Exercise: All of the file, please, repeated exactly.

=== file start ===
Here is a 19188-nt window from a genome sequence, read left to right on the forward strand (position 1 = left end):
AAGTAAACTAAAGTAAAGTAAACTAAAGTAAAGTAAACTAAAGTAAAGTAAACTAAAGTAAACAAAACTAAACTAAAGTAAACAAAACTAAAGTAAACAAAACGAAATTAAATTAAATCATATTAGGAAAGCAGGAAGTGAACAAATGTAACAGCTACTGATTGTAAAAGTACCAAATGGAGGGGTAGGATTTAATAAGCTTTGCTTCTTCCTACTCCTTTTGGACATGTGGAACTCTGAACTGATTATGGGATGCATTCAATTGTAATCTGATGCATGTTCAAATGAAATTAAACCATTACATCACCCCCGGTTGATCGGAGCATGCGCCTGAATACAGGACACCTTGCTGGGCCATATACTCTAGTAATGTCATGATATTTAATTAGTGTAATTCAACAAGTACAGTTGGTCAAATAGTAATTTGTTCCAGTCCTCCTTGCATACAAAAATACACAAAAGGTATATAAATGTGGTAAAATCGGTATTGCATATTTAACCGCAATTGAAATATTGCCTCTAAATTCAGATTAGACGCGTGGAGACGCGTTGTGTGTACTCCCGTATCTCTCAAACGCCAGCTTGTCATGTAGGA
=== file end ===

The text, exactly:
Here is a 19188-nt window from a genome sequence, read left to right on the forward strand (position 1 = left end):
AAGTAAACTAAAGTAAAGTAAACTAAAGTAAAGTAAACTAAAGTAAAGTAAACTAAAGTAAACAAAACTAAACTAAAGTAAACAAAACTAAAGTAAACAAAACGAAATTAAATTAAATCATATTAGGAAAGCAGGAAGTGAACAAATGTAACAGCTACTGATTGTAAAAGTACCAAATGGAGGGGTAGGATTTAATAAGCTTTGCTTCTTCCTACTCCTTTTGGACATGTGGAACTCTGAACTGATTATGGGATGCATTCAATTGTAATCTGATGCATGTTCAAATGAAATTAAACCATTACATCACCCCCGGTTGATCGGAGCATGCGCCTGAATACAGGACACCTTGCTGGGCCATATACTCTAGTAATGTCATGATATTTAATTAGTGTAATTCAACAAGTACAGTTGGTCAAATAGTAATTTGTTCCAGTCCTCCTTGCATACAAAAATACACAAAAGGTATATAAATGTGGTAAAATCGGTATTGCATATTTAACCGCAATTGAAATATTGCCTCTAAATTCAGATTAGACGCGTGGAGACGCGTTGTGTGTACTCCCGTATCTCTCAAACGCCAGCTTGTCATGTAGGA